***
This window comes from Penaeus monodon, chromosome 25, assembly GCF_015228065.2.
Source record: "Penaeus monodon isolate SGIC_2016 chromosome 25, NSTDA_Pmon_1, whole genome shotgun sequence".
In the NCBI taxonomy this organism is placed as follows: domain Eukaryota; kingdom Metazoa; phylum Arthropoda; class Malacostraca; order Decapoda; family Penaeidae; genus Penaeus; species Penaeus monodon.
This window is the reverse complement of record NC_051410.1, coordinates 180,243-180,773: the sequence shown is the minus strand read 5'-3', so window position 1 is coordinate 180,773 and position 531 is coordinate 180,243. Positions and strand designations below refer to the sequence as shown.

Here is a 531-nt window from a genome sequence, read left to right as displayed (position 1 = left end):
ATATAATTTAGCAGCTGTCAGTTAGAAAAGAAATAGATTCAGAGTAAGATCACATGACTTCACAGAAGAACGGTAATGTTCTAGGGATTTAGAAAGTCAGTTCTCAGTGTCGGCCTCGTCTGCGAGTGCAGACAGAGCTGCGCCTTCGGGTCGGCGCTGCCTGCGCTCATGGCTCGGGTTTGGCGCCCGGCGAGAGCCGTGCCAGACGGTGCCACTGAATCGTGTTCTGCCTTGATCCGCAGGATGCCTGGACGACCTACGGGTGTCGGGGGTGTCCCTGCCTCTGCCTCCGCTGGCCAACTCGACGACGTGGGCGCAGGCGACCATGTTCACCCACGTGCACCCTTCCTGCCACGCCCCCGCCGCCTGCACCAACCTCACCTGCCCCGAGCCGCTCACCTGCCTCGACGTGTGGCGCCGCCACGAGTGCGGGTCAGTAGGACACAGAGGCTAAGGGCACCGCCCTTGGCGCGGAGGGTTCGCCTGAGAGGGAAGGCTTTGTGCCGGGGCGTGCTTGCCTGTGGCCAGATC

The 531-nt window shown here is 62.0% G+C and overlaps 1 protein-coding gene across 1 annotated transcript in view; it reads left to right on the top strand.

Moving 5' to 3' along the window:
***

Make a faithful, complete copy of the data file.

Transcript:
This window comes from Penaeus monodon, chromosome 25, assembly GCF_015228065.2.
Source record: "Penaeus monodon isolate SGIC_2016 chromosome 25, NSTDA_Pmon_1, whole genome shotgun sequence".
In the NCBI taxonomy this organism is placed as follows: domain Eukaryota; kingdom Metazoa; phylum Arthropoda; class Malacostraca; order Decapoda; family Penaeidae; genus Penaeus; species Penaeus monodon.
This window is the reverse complement of record NC_051410.1, coordinates 180,243-180,773: the sequence shown is the minus strand read 5'-3', so window position 1 is coordinate 180,773 and position 531 is coordinate 180,243. Positions and strand designations below refer to the sequence as shown.

Here is a 531-nt window from a genome sequence, read left to right as displayed (position 1 = left end):
ATATAATTTAGCAGCTGTCAGTTAGAAAAGAAATAGATTCAGAGTAAGATCACATGACTTCACAGAAGAACGGTAATGTTCTAGGGATTTAGAAAGTCAGTTCTCAGTGTCGGCCTCGTCTGCGAGTGCAGACAGAGCTGCGCCTTCGGGTCGGCGCTGCCTGCGCTCATGGCTCGGGTTTGGCGCCCGGCGAGAGCCGTGCCAGACGGTGCCACTGAATCGTGTTCTGCCTTGATCCGCAGGATGCCTGGACGACCTACGGGTGTCGGGGGTGTCCCTGCCTCTGCCTCCGCTGGCCAACTCGACGACGTGGGCGCAGGCGACCATGTTCACCCACGTGCACCCTTCCTGCCACGCCCCCGCCGCCTGCACCAACCTCACCTGCCCCGAGCCGCTCACCTGCCTCGACGTGTGGCGCCGCCACGAGTGCGGGTCAGTAGGACACAGAGGCTAAGGGCACCGCCCTTGGCGCGGAGGGTTCGCCTGAGAGGGAAGGCTTTGTGCCGGGGCGTGCTTGCCTGTGGCCAGATC

The 531-nt window shown here is 62.0% G+C and overlaps 1 protein-coding gene across 1 annotated transcript in view; it reads left to right on the top strand.

Moving 5' to 3' along the window: